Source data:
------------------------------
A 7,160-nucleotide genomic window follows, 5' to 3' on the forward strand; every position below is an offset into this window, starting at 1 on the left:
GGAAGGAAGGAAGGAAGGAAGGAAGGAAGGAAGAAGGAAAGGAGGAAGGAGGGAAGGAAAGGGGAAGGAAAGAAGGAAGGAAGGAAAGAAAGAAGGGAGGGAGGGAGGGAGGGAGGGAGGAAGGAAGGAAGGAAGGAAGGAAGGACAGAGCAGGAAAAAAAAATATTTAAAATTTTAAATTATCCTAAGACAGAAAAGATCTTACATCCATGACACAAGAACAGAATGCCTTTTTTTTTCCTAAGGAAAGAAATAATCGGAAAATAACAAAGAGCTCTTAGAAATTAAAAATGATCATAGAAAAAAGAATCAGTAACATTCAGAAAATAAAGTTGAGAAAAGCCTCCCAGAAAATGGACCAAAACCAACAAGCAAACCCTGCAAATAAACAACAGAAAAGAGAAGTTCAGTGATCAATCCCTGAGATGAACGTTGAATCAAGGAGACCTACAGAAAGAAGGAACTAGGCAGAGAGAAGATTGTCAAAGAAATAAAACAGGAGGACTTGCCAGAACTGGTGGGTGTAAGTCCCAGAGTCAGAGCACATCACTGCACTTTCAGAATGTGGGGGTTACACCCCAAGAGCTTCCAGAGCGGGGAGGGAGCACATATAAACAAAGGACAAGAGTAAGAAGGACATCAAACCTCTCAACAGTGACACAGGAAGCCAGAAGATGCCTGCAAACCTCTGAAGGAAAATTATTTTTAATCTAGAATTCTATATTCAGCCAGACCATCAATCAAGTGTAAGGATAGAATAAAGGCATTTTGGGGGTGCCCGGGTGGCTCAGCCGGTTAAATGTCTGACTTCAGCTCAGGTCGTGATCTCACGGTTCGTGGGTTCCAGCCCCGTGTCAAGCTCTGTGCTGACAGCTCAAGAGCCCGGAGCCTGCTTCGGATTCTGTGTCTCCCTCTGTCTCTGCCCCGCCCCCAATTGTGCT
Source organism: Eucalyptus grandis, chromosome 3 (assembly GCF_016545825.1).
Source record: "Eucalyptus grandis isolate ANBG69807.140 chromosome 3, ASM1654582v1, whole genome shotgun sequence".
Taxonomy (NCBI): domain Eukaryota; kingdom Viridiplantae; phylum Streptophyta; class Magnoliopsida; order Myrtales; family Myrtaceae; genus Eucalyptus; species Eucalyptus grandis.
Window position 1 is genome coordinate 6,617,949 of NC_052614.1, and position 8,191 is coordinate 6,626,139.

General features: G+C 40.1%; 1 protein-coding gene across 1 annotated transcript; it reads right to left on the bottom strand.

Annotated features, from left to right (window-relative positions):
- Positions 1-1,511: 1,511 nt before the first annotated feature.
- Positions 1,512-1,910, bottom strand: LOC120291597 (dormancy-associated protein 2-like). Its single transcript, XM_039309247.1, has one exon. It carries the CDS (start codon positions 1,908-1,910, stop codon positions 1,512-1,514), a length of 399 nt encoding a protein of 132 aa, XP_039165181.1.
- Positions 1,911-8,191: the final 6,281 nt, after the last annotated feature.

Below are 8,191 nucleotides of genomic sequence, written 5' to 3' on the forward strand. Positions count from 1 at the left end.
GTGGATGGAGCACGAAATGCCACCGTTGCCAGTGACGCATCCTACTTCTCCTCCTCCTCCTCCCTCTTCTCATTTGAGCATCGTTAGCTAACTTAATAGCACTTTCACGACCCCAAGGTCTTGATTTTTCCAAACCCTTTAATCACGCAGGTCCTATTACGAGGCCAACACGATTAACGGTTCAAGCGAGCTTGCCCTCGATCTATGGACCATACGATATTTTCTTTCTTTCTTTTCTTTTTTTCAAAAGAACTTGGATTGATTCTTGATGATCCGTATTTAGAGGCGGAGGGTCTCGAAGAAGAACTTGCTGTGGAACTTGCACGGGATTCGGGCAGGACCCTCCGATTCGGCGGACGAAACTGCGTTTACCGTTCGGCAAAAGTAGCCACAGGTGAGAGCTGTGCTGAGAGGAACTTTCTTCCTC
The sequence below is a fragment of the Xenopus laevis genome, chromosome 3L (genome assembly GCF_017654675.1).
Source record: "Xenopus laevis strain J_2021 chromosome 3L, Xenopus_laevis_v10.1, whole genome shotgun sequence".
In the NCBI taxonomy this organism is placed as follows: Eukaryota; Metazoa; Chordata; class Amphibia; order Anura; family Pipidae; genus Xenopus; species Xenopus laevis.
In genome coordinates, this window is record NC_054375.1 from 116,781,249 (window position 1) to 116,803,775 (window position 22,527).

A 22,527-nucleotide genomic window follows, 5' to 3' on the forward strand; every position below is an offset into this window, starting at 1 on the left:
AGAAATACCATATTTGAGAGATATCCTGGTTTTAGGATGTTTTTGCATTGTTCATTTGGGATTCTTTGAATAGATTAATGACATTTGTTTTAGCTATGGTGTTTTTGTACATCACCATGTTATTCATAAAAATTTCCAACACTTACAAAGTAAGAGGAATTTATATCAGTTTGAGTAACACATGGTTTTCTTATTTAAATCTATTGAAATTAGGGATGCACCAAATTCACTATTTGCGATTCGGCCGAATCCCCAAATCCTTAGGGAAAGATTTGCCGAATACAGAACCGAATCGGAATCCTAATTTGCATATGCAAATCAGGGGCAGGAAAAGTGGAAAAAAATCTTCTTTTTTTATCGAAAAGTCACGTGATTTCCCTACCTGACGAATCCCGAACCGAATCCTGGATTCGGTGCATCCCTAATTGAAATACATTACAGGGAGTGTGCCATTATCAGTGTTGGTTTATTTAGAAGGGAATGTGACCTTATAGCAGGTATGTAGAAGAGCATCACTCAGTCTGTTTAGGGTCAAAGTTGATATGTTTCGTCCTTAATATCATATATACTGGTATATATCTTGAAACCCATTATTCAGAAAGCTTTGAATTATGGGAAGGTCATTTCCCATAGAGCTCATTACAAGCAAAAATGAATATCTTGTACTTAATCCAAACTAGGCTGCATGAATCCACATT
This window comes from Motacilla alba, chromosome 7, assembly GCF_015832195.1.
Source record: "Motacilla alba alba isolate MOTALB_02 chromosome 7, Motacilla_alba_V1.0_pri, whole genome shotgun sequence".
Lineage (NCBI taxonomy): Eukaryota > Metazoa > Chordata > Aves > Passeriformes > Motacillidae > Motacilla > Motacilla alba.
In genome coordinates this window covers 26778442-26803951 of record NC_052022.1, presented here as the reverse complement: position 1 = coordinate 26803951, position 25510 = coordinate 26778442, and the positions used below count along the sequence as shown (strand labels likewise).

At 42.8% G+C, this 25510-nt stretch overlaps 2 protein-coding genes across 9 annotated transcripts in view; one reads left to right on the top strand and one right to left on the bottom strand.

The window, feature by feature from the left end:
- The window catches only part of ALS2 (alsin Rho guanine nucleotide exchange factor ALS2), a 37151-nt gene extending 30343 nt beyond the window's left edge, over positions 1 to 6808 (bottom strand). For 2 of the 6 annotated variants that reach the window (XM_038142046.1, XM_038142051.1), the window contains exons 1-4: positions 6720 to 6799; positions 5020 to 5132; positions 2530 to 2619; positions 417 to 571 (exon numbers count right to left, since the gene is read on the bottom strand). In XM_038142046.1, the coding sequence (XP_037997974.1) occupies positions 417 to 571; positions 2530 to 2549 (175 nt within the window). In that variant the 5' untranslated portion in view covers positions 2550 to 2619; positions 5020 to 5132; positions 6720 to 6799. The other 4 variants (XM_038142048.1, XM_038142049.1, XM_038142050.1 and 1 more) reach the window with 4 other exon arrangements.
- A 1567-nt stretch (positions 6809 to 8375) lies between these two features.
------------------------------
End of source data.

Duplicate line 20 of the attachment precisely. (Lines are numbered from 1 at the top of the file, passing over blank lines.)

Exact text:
This window comes from Motacilla alba, chromosome 7, assembly GCF_015832195.1.